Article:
England, on the other hand, won’t be feeling very proud of their efforts. Granted they got out of a tough pool with credit, but their shenanigans off the field, and in the papers, were something else! The least controversial incident was probably when centre Tuilagi (who looked to be a star before the tournament) jumped off a ferry! It’s probably a sign of changing times, with the rugby players starting to get the same type of press as the soccer players. The rugby players got up to all sorts of stuff before professionalism came in, it just was never reported in the papers due to lack of public interest. Now with rugby’s wider audience, these stories should become more common. Of course, it could be just the English players, who got up to more stuff than the rest of the teams, combined (with the possible exception of France). English rugby is in a bad place at the moment, with civil war erupting between the clubs and the RFU (mainly about who has more right to the players) and now investigations into the English squads conduct. There have been calls for Martin Johnson to go as coach (for a while now) but the players claim they have confidence in him. Whatever happens, England need to go through some big changes if they’re going to come out of this a better side.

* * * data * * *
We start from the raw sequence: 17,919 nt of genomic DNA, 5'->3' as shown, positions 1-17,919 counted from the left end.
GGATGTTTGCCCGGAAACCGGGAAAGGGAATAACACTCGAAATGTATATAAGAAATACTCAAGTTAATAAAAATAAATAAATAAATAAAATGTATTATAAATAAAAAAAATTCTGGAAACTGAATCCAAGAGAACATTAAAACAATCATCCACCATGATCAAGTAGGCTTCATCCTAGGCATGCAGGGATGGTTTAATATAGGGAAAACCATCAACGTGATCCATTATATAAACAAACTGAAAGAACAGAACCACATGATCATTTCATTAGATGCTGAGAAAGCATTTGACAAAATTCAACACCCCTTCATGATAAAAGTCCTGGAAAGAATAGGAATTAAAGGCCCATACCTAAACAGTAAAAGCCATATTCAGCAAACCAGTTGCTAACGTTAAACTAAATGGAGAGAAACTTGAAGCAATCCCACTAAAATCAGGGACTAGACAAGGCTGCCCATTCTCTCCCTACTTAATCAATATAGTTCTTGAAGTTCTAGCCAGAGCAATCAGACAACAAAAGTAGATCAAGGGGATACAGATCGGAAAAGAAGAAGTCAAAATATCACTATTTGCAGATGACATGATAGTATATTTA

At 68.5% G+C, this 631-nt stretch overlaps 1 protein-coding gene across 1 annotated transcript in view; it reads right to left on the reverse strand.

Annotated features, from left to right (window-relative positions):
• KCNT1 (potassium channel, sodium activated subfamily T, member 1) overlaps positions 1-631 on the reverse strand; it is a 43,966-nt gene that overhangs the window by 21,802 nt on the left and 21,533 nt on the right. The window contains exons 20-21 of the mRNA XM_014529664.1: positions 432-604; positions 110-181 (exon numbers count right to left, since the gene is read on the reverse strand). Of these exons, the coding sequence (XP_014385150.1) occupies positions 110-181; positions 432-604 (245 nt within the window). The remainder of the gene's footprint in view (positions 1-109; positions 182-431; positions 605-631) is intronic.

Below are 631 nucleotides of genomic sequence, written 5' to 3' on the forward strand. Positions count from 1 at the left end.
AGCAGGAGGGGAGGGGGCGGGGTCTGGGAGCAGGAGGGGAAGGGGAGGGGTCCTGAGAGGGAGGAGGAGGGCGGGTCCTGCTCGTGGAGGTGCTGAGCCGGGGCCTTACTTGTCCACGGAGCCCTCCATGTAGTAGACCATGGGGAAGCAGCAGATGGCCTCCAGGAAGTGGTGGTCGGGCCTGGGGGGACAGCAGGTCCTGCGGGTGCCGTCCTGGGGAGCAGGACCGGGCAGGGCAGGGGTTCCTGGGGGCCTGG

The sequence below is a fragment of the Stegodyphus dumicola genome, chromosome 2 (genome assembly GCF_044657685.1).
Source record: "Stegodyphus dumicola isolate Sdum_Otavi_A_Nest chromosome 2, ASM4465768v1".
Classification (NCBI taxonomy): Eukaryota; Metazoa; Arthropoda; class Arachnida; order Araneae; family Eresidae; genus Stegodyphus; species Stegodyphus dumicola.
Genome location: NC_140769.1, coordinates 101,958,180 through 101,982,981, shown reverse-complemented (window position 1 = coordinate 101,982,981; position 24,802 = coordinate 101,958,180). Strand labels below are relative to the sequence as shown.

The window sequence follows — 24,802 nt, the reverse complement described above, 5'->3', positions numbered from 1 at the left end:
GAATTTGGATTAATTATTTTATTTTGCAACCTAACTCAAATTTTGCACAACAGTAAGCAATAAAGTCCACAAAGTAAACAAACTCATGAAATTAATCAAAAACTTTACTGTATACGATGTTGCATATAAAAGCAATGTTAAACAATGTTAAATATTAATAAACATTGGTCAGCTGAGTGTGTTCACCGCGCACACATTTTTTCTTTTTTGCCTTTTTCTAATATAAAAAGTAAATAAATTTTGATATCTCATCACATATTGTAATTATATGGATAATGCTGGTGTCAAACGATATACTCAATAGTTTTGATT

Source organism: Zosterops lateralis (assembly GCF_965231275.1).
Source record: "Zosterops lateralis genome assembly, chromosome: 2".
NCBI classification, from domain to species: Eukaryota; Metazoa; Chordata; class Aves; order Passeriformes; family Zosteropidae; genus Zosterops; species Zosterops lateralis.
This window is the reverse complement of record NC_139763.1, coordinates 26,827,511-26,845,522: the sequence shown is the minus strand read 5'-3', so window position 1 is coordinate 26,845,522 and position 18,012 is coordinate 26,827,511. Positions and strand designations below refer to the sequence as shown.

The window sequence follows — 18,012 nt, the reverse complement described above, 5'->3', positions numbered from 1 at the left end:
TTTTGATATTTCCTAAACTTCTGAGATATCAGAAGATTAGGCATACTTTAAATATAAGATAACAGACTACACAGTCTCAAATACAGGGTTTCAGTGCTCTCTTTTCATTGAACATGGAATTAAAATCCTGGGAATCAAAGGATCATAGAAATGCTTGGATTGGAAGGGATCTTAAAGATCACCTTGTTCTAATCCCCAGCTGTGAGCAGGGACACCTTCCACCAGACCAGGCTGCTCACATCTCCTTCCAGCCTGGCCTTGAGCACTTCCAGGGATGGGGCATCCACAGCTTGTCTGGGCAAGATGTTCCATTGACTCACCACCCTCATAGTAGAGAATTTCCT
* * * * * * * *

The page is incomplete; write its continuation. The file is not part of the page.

Scotland also had a poor tournament, actually their worst ever. They failed to advance to the quarter-finals, for the first time (although they did have a very tough pool). Their resurgence seems to be taking longer then it was hoped. Scotland were one team that really suffered when rugby went professional, and have been in the doldrems for many years now.
With the World Cup over, it’s a return to the domestic season for the players. Some of the Irish Internationals are already back with their provinces, preparing for action in the Heineken Cup, and the newly revamped Rabo-12 (formerly the Celtic League). The next intertnationals will be 2012’s Six Nations, and it should prove to be an exciting tournament!